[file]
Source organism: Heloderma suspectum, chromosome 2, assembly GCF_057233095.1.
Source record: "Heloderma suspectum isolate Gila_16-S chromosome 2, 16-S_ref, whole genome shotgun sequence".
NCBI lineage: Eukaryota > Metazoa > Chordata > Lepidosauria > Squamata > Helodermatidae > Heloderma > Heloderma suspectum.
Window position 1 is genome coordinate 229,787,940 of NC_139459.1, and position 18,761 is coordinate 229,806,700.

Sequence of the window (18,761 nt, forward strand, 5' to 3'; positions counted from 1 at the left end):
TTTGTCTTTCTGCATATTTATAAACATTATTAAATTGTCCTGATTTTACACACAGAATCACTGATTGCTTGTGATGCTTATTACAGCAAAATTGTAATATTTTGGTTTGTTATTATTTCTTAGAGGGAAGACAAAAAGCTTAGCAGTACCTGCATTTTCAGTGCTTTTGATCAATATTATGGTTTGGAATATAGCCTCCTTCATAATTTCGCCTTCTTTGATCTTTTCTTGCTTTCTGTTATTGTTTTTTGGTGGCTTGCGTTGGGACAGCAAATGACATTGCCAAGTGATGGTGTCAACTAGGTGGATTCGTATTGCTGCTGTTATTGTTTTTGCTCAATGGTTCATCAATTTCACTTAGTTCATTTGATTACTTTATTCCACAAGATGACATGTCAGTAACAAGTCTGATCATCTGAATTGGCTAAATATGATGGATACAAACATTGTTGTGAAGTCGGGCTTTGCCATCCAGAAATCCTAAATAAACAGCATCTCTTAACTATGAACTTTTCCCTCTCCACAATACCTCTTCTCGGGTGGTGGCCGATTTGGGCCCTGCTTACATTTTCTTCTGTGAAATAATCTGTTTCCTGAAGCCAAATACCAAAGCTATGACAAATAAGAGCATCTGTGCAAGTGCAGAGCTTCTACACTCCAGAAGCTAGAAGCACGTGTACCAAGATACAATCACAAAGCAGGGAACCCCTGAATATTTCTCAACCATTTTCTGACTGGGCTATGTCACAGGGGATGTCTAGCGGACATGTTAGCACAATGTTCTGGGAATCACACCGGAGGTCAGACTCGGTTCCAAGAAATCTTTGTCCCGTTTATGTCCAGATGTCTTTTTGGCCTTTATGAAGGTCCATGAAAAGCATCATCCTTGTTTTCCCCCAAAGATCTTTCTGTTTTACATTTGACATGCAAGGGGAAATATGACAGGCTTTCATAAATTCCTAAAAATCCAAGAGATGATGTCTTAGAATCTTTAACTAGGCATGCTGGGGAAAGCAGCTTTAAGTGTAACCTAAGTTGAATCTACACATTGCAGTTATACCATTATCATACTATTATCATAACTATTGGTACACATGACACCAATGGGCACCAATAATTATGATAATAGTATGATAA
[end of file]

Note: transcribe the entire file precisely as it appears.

Source organism: Heloderma suspectum, chromosome 2, assembly GCF_057233095.1.
Source record: "Heloderma suspectum isolate Gila_16-S chromosome 2, 16-S_ref, whole genome shotgun sequence".
NCBI lineage: Eukaryota > Metazoa > Chordata > Lepidosauria > Squamata > Helodermatidae > Heloderma > Heloderma suspectum.
Window position 1 is genome coordinate 229,787,940 of NC_139459.1, and position 18,761 is coordinate 229,806,700.

Sequence of the window (18,761 nt, forward strand, 5' to 3'; positions counted from 1 at the left end):
TTTGTCTTTCTGCATATTTATAAACATTATTAAATTGTCCTGATTTTACACACAGAATCACTGATTGCTTGTGATGCTTATTACAGCAAAATTGTAATATTTTGGTTTGTTATTATTTCTTAGAGGGAAGACAAAAAGCTTAGCAGTACCTGCATTTTCAGTGCTTTTGATCAATATTATGGTTTGGAATATAGCCTCCTTCATAATTTCGCCTTCTTTGATCTTTTCTTGCTTTCTGTTATTGTTTTTTGGTGGCTTGCGTTGGGACAGCAAATGACATTGCCAAGTGATGGTGTCAACTAGGTGGATTCGTATTGCTGCTGTTATTGTTTTTGCTCAATGGTTCATCAATTTCACTTAGTTCATTTGATTACTTTATTCCACAAGATGACATGTCAGTAACAAGTCTGATCATCTGAATTGGCTAAATATGATGGATACAAACATTGTTGTGAAGTCGGGCTTTGCCATCCAGAAATCCTAAATAAACAGCATCTCTTAACTATGAACTTTTCCCTCTCCACAATACCTCTTCTCGGGTGGTGGCCGATTTGGGCCCTGCTTACATTTTCTTCTGTGAAATAATCTGTTTCCTGAAGCCAAATACCAAAGCTATGACAAATAAGAGCATCTGTGCAAGTGCAGAGCTTCTACACTCCAGAAGCTAGAAGCACGTGTACCAAGATACAATCACAAAGCAGGGAACCCCTGAATATTTCTCAACCATTTTCTGACTGGGCTATGTCACAGGGGATGTCTAGCGGACATGTTAGCACAATGTTCTGGGAATCACACCGGAGGTCAGACTCGGTTCCAAGAAATCTTTGTCCCGTTTATGTCCAGATGTCTTTTTGGCCTTTATGAAGGTCCATGAAAAGCATCATCCTTGTTTTCCCCCAAAGATCTTTCTGTTTTACATTTGACATGCAAGGGGAAATATGACAGGCTTTCATAAATTCCTAAAAATCCAAGAGATGATGTCTTAGAATCTTTAACTAGGCATGCTGGGGAAAGCAGCTTTAAGTGTAACCTAAGTTGAATCTACACATTGCAGTTATACCATTATCATACTATTATCATAACTATTGGTACACATGACACCAATGGGCACCAATAATTATGATAATAGTATGATAA